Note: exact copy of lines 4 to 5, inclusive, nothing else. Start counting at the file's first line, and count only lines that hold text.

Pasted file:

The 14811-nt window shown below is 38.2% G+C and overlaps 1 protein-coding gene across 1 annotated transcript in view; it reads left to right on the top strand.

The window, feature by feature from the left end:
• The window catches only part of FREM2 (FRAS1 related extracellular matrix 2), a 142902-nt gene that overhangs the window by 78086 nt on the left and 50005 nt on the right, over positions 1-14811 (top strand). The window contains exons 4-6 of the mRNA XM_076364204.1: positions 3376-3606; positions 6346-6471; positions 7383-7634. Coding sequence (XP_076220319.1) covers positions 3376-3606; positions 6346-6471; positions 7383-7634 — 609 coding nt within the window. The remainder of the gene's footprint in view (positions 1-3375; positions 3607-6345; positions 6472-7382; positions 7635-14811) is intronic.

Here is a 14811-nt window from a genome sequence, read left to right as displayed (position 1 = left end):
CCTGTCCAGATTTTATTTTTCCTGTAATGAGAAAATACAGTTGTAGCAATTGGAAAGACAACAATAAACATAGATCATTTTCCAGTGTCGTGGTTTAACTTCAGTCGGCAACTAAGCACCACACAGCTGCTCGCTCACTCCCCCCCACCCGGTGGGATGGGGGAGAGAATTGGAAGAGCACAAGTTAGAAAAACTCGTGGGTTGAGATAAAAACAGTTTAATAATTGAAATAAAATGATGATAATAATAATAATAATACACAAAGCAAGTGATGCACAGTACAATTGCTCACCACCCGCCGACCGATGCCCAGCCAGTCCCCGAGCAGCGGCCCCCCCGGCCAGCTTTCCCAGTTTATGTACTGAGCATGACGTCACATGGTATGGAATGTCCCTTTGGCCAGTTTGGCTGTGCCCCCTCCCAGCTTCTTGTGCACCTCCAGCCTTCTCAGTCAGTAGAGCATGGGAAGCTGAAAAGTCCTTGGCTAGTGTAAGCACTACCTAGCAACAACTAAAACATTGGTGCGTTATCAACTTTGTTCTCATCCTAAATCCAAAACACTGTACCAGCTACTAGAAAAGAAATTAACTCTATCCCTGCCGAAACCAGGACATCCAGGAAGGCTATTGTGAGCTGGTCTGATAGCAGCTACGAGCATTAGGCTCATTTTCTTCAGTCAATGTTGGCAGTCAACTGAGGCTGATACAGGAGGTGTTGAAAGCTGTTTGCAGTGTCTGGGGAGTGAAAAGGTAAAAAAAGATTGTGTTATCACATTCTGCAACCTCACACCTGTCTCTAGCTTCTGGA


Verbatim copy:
Here is a 14811-nt window from a genome sequence, read left to right as displayed (position 1 = left end):
CCTGTCCAGATTTTATTTTTCCTGTAATGAGAAAATACAGTTGTAGCAATTGGAAAGACAACAATAAACATAGATCATTTTCCAGTGTCGTGGTTTAACTTCAGTCGGCAACTAAGCACCACACAGCTGCTCGCTCACTCCCCCCCACCCGGTGGGATGGGGGAGAGAATTGGAAGAGCACAAGTTAGAAAAACTCGTGGGTTGAGATAAAAACAGTTTAATAATTGAAATAAAATGATGATAATAATAATAATAATACACAAAGCAAGTGATGCACAGTACAATTGCTCACCACCCGCCGACCGATGCCCAGCCAGTCCCCGAGCAGCGGCCCCCCCGGCCAGCTTTCCCAGTTTATGTACTGAGCATGACGTCACATGGTATGGAATGTCCCTTTGGCCAGTTTGGCTGTGCCCCCTCCCAGCTTCTTGTGCACCTCCAGCCTTCTCAGTCAGTAGAGCATGGGAAGCTGAAAAGTCCTTGGCTAGTGTAAGCACTACCTAGCAACAACTAAAACATTGGTGCGTTATCAACTTTGTTCTCATCCTAAATCCAAAACACTGTACCAGCTACTAGAAAAGAAATTAACTCTATCCCTGCCGAAACCAGGACATCCAGGAAGGCTATTGTGAGCTGGTCTGATAGCAGCTACGAGCATTAGGCTCATTTTCTTCAGTCAATGTTGGCAGTCAACTGAGGCTGATACAGGAGGTGTTGAAAGCTGTTTGCAGTGTCTGGGGAGTGAAAAGGTAAAAAAAGATTGTGTTATCACATTCTGCAACCTCACACCTGTCTCTAGCTTCTGGA